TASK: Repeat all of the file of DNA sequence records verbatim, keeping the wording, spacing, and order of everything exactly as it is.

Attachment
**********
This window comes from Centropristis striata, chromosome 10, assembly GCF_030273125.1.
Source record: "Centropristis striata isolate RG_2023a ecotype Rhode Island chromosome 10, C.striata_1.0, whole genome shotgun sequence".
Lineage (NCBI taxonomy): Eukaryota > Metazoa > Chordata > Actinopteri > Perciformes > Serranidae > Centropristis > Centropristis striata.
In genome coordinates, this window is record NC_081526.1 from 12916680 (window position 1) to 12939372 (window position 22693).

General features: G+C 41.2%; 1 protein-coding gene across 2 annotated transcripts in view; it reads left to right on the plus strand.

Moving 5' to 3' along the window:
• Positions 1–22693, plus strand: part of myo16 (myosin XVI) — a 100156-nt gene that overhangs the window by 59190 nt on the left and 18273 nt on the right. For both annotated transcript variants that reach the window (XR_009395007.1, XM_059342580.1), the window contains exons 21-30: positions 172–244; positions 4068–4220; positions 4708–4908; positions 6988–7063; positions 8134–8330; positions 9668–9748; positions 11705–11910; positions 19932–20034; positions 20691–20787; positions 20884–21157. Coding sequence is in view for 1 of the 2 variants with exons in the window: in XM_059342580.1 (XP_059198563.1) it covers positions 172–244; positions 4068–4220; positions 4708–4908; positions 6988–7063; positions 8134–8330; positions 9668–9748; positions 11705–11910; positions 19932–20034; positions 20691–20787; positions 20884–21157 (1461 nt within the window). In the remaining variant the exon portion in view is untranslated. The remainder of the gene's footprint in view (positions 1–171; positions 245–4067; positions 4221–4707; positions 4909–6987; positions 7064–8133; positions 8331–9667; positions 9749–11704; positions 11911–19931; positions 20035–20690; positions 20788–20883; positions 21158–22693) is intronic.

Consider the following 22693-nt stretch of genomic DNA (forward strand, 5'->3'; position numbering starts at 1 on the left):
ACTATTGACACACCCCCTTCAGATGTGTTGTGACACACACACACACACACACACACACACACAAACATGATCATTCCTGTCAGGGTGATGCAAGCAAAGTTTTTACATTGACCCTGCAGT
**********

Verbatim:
This window comes from Centropristis striata, chromosome 10, assembly GCF_030273125.1.
Source record: "Centropristis striata isolate RG_2023a ecotype Rhode Island chromosome 10, C.striata_1.0, whole genome shotgun sequence".
Lineage (NCBI taxonomy): Eukaryota > Metazoa > Chordata > Actinopteri > Perciformes > Serranidae > Centropristis > Centropristis striata.
In genome coordinates, this window is record NC_081526.1 from 12916680 (window position 1) to 12939372 (window position 22693).

General features: G+C 41.2%; 1 protein-coding gene across 2 annotated transcripts in view; it reads left to right on the plus strand.

Moving 5' to 3' along the window:
• Positions 1–22693, plus strand: part of myo16 (myosin XVI) — a 100156-nt gene that overhangs the window by 59190 nt on the left and 18273 nt on the right. For both annotated transcript variants that reach the window (XR_009395007.1, XM_059342580.1), the window contains exons 21-30: positions 172–244; positions 4068–4220; positions 4708–4908; positions 6988–7063; positions 8134–8330; positions 9668–9748; positions 11705–11910; positions 19932–20034; positions 20691–20787; positions 20884–21157. Coding sequence is in view for 1 of the 2 variants with exons in the window: in XM_059342580.1 (XP_059198563.1) it covers positions 172–244; positions 4068–4220; positions 4708–4908; positions 6988–7063; positions 8134–8330; positions 9668–9748; positions 11705–11910; positions 19932–20034; positions 20691–20787; positions 20884–21157 (1461 nt within the window). In the remaining variant the exon portion in view is untranslated. The remainder of the gene's footprint in view (positions 1–171; positions 245–4067; positions 4221–4707; positions 4909–6987; positions 7064–8133; positions 8331–9667; positions 9749–11704; positions 11911–19931; positions 20035–20690; positions 20788–20883; positions 21158–22693) is intronic.

Consider the following 22693-nt stretch of genomic DNA (forward strand, 5'->3'; position numbering starts at 1 on the left):
ACTATTGACACACCCCCTTCAGATGTGTTGTGACACACACACACACACACACACACACACACAAACATGATCATTCCTGTCAGGGTGATGCAAGCAAAGTTTTTACATTGACCCTGCAGT